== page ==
The legitimacy of the Committee action in this case may ultimately depend in part upon whether it could rationally conclude that exposure to 365 Days might be harmful to students. 16" Cf. Ginsberg v. New York, 390 U.S. 629, 641, 88 S. Ct. 1274, 1281, 20 L. Ed. 2d 195 (1968). The Committee rationale was neither articulated nor memorialized. The record discloses no finding that harm might result to students exposed to the coarse language in 365 Days. It may be considered implicit in the Committee vote that three of its members found the language "objectionable," but it does not appear that the ban was predicated on a Committee determination that exposure might be harmful to students. Two Committee members testified that certain words in 365 Days were considered inappropriate for use by or to students, but no evidence has been presented that even these Committee members believed that harm might result to all students exposed to such language. Although a rational demonstration that harm might result to some students may be possible in these circumstances, by reason of their tender age or lack of sophistication or maturity, it is not an acceptable assumption that all students, regardless of their age or maturity, might be harmed by exposure to such language. Cf. Mailloux v. Kiley, 448 F.2d 1242-43 (1st Cir. 1971) (Restrictions on student access to "objectionable" language must be predicated, inter alia, on "the age and sophistication of the students....")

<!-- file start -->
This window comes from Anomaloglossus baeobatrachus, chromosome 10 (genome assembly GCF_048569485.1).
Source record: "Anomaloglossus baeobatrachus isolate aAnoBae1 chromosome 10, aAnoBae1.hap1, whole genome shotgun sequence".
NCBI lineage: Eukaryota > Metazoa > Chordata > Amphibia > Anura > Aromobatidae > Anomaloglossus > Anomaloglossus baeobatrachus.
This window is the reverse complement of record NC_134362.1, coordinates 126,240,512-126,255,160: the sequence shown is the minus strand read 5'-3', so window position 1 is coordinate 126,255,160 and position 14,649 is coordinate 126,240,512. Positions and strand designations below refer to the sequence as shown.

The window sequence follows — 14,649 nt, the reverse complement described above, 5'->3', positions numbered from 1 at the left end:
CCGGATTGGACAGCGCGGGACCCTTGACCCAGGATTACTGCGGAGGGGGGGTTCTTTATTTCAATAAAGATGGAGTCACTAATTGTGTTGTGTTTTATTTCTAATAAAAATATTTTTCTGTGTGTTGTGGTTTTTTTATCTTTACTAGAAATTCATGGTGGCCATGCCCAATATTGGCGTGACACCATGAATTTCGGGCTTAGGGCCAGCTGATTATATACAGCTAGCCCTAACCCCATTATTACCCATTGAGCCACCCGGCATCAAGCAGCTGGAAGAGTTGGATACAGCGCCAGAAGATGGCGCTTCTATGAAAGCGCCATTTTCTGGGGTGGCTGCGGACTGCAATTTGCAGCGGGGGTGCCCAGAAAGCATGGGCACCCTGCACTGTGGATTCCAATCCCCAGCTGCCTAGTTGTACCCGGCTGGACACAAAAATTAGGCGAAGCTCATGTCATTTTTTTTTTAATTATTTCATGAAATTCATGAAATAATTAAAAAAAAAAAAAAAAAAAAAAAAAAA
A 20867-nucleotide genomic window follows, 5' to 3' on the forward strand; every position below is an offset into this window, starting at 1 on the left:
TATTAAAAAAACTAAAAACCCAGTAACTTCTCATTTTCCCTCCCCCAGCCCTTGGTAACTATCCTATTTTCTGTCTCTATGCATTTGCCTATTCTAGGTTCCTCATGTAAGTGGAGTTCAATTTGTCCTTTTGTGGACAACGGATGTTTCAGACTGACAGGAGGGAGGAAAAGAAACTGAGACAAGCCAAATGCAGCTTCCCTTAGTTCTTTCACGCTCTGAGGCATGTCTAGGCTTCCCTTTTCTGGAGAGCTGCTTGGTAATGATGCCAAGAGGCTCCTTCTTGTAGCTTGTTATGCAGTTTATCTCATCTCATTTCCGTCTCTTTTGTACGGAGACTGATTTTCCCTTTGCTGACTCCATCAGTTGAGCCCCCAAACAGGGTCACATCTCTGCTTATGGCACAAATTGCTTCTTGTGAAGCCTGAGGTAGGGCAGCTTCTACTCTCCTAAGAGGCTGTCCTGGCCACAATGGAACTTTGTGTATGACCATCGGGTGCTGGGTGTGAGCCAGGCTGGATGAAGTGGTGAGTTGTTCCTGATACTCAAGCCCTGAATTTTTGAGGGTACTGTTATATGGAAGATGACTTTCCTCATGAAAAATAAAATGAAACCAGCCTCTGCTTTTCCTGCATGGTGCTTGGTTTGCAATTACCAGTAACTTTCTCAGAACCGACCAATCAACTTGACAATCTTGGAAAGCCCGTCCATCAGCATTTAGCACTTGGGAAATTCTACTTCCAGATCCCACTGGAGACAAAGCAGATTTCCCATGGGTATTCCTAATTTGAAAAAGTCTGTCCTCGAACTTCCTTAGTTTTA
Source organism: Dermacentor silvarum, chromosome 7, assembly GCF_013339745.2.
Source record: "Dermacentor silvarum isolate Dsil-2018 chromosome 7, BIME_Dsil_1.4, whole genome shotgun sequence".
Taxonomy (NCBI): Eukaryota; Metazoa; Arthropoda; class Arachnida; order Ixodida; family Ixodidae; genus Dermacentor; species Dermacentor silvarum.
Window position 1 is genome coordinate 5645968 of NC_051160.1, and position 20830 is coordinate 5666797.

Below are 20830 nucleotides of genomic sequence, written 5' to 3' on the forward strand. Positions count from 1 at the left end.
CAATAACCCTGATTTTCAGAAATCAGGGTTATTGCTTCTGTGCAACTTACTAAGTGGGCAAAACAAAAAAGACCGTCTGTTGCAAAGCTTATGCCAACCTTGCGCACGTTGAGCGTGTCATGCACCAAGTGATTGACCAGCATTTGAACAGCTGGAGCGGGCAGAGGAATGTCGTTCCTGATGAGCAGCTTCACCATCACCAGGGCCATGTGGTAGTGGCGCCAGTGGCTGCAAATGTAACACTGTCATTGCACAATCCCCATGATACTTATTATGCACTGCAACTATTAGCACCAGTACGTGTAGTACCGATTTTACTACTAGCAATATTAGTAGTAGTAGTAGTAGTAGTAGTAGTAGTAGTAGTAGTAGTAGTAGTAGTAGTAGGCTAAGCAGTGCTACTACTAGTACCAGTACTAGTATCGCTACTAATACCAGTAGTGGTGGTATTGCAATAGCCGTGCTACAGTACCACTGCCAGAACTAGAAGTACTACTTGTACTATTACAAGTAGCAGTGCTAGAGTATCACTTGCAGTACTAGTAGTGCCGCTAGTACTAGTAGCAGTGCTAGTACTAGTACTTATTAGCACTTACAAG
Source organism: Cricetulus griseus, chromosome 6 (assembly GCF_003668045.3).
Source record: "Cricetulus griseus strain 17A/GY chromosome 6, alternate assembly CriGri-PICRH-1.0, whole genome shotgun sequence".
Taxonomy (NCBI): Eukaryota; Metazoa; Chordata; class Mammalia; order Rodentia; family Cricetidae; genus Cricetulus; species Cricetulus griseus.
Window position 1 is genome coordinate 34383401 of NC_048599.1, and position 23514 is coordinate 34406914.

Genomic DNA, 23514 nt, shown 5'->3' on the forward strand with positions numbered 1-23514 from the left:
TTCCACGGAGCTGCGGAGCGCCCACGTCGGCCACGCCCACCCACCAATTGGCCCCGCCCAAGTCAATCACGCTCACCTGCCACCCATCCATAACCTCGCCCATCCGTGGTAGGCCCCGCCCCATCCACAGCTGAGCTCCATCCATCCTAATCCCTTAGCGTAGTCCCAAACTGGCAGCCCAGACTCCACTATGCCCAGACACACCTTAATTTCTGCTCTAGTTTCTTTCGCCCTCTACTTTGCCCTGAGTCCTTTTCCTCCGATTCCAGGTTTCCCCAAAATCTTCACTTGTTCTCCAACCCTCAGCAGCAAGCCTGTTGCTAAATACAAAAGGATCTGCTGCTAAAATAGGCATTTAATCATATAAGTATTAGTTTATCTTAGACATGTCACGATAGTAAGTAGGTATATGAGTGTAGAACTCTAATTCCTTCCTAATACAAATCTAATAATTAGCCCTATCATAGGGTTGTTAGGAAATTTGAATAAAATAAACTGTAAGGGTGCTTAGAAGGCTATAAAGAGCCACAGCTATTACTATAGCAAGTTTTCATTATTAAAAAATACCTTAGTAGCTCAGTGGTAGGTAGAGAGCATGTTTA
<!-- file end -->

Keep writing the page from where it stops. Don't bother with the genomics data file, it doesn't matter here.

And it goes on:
The identification of criteria considered by the Committee in determining to ban 365 Days is complicated by the utter absence of procedural ground rules 17" or minutes memorializing the Committee rationale. Until the adoption of the Baileyville School Department Challenged Material Policy, there were no prescribed policies, guidelines or criteria for the consideration of challenged materials by teachers, administrators, parents, students, or the Committee. The Committee appears to have considered the challenge to 365 Days on the basis of the subjective standards of its individual members.